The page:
First, you’ll want to make sure you store any coins you won’t immediately need in a cold wallet. Arguably the safest form of cold storage is a hardware wallet. Primarily thanks to its offline method of encrypting and storing your private keys.
Still, a simple copy of your keys in an encrypted external hard drive will also do the trick. Most importantly is to have a reliable backup, or in some cases, more than one. You have to prepare in case of unpredictable events. A flood, fire, or theft could leave you without your keys.
Make sure you always have a reliable way to regain access to your funds. BE CAREFUL. Losing your data or having it fall in the wrong hands can be devastating. Avoid such risks by storing your backups in a safe place and encrypting the data within.
Another popular, yet not advisable, method of storage is online or third-party wallets. These offer cloud storage, allowing you to access your funds with a login and password combination.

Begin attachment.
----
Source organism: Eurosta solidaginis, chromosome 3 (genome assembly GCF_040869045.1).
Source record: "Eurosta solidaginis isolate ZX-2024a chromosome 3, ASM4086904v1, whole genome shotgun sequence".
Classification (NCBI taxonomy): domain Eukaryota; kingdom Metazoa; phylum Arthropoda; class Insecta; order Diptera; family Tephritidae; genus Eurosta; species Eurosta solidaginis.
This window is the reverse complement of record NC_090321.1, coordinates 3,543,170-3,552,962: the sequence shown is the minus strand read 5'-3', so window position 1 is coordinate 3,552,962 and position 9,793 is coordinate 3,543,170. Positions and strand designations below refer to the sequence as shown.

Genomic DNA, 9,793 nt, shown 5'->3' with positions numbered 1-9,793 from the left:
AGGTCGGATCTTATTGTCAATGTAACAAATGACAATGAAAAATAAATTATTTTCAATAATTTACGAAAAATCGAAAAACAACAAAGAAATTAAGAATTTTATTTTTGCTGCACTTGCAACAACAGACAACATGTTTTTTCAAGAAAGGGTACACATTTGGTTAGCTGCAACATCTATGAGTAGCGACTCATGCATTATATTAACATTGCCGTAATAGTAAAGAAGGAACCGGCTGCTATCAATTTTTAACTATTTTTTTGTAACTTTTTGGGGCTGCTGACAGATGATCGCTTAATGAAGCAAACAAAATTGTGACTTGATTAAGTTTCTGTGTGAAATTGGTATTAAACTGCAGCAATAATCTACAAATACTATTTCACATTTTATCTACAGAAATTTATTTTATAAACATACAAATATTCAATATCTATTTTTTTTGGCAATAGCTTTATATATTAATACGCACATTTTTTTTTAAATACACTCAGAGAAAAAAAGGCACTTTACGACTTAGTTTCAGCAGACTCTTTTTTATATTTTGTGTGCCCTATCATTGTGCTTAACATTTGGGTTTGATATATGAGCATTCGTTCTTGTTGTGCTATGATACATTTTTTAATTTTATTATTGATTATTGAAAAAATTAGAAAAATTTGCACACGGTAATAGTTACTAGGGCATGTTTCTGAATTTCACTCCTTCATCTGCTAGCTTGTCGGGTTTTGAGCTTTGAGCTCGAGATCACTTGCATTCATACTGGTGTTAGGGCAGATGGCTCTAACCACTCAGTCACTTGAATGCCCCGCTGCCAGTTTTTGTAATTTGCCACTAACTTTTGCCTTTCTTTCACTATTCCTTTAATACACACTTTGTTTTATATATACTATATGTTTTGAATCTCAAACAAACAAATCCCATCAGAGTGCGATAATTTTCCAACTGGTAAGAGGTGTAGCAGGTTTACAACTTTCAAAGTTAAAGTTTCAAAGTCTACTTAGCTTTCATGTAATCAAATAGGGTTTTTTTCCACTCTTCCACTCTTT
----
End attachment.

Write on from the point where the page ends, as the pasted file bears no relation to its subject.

Exchanges and wallet apps provide online wallets. If you wanted to, you could store some or all of your tokens using these methods. Yet, storing any more tokens than absolutely necessary is not advisable. Storing assets in a third-party platform is like keeping cash at a friend’s house. It’s obviously not in their best interest to take your funds, but why even give them the option?
In general, it’s also good to spread out your assets over several wallets. Regardless of offline or online, if you keep “all your eggs in one basket,” you’re making yourself vulnerable.
As mentioned in the previous section, having a backup is important. Nevertheless, keeping unencrypted backups is only going to help the thief looking for your coins. You have to also make a habit of encrypting your files.
Whether you decide to delve into the crypto world or not, get used to encrypting files. The process is quite simple. It’s best to create encrypted containers for storing all your sensitive data. Containers are files where you can store other files. By creating one encrypted container, anything you store inside will be password protected.